A man uses an ATM machine at a Bankia bank branch in the Andalusian capital of Seville
© Marcelo Del Pozo / Reuters
A man uses an ATM machine at a Bankia bank branch in the Andalusian capital of Seville, southern Spain October 28, 2013. REUTERS/Marcelo del Pozo
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updated 3/20/2014 8:02:53 PM ET 2014-03-21T00:02:53

MADRID (Reuters) - Spain's Bankia will seek on Friday to sell its recovery to some of its fiercest critics, the thousands of small investors who lost money in the country's biggest-ever corporate bail-out.

Bankia, transformed from a symbol of Spain's financial crisis to the pin-up of an economic recovery after returning to profit in 2013, will face shareholders at an annual meeting for the first time since the state began selling down its majority stake.

The share offering last month attracted investors such as billionaire financier George Soros, and international funds now own over 19 percent of the bank's capital, up from under 4 percent last May.

But Bankia still draws the ire of many retail investors, including some who say they were mis-sold complex securities such as preference shares - a cross between a bond and a stock - and ended up as reluctant shareholders.

About 285,000 people, including many pensioners, held Bankia preference shares and subordinated debt which were exchanged for shares at varying discounts, after Bankia took part of a 41.3 billion euro ($57 billion) rescue from Europe.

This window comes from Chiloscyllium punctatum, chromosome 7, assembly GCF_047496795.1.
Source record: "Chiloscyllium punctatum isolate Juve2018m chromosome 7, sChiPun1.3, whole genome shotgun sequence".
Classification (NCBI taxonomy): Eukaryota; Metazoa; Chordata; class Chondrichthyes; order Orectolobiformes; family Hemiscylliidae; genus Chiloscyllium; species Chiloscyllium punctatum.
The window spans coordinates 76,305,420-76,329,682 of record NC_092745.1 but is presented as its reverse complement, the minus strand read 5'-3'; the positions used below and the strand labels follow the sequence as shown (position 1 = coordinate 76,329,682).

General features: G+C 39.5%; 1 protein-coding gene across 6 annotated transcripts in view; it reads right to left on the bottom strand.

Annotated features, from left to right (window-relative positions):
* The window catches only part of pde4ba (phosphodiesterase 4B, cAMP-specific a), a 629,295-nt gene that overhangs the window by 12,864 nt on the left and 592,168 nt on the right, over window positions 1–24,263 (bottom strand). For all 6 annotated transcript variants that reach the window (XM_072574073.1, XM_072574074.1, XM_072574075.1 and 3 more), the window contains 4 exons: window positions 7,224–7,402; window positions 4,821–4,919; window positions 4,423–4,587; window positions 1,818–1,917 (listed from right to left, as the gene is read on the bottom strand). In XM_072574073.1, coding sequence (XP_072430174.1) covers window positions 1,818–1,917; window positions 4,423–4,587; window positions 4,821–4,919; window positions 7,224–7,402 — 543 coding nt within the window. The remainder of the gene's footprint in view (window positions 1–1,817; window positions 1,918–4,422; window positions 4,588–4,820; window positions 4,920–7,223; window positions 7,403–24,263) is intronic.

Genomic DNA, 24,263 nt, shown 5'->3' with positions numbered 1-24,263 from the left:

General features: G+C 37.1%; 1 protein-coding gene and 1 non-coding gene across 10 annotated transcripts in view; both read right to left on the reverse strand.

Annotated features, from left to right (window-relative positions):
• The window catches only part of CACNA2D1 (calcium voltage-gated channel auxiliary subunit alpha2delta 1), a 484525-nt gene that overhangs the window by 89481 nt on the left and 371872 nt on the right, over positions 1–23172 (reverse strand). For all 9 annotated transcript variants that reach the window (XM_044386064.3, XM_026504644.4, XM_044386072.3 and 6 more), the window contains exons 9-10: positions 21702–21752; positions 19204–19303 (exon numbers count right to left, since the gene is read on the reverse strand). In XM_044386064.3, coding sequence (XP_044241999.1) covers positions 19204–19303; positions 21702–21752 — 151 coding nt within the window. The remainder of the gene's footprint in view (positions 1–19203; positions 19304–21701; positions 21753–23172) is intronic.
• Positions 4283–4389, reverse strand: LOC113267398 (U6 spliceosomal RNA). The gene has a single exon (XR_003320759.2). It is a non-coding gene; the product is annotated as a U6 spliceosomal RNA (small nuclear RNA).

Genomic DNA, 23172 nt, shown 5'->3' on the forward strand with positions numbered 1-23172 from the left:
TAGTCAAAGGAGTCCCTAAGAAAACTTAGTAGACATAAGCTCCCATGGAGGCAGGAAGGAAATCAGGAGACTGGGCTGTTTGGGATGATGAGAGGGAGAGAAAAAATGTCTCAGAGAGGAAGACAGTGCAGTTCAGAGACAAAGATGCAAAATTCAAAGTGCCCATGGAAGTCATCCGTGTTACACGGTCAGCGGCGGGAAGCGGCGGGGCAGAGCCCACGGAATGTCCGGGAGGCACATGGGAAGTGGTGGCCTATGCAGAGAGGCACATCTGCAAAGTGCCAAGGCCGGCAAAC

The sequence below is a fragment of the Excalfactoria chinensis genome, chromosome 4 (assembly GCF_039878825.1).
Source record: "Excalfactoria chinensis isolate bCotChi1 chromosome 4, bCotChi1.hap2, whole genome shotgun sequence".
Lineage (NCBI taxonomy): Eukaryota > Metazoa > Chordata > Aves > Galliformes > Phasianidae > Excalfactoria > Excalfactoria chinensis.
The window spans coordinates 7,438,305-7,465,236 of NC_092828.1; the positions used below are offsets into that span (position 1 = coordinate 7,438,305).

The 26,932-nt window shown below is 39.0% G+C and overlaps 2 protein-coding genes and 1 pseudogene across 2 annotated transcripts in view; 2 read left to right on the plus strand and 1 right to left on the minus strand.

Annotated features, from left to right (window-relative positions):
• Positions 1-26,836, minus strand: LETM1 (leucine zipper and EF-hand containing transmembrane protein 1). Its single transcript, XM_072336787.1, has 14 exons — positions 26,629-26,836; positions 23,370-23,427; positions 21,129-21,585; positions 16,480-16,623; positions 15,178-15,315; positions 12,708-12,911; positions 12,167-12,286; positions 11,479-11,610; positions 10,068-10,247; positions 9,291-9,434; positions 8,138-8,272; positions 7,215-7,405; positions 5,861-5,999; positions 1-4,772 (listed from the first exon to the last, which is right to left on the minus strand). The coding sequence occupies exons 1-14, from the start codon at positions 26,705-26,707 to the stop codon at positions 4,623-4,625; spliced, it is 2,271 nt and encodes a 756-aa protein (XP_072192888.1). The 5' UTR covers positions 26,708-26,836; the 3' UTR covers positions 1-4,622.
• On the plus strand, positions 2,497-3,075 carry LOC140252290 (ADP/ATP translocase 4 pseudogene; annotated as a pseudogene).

Formed through the merger of seven savings banks in 2010, Bankia was crippled by soured property investments and rescued in mid-2012, less than a year after listing on Madrid's stock exchange. It has taken 22.5 billion euros in state aid altogether and is now 60.1 percent government-owned.

Consumer group ADICAE - which wants investors to demonstrate before the meeting in Valencia, eastern Spain - said earlier this week that a Madrid court had accepted a class action lawsuit, grouping complaints from 3,200 families against Bankia over the alleged mis-selling.

Bankia launched an arbitration process, handled by consultancy KPMG, so that small investors who believe they were defrauded can try and get their savings back.

So far 137,476 clients have been successful, with payouts worth over 1 billion euros.

Some analysts calculate that small investors who have not gone down this route may yet recover their funds through share price rises. Those who bought preference shares from Bankia predecessor Caja Madrid could break even at around 1.86 euros per share.

Bankia's stock closed at 1.51 euros per share on Thursday, up around 160 percent since last year's shareholder meeting in June. It reported a 521 million euro profit for 2013, after a 19.2 billion euro loss the year before.

($1 = 0.7189 euros)

(Writing by Sarah White; Editing by Ruth Pitchford)

(c) Copyright Thomson Reuters 2014. Check for restrictions at: http://about.reuters.com/fulllegal.asp

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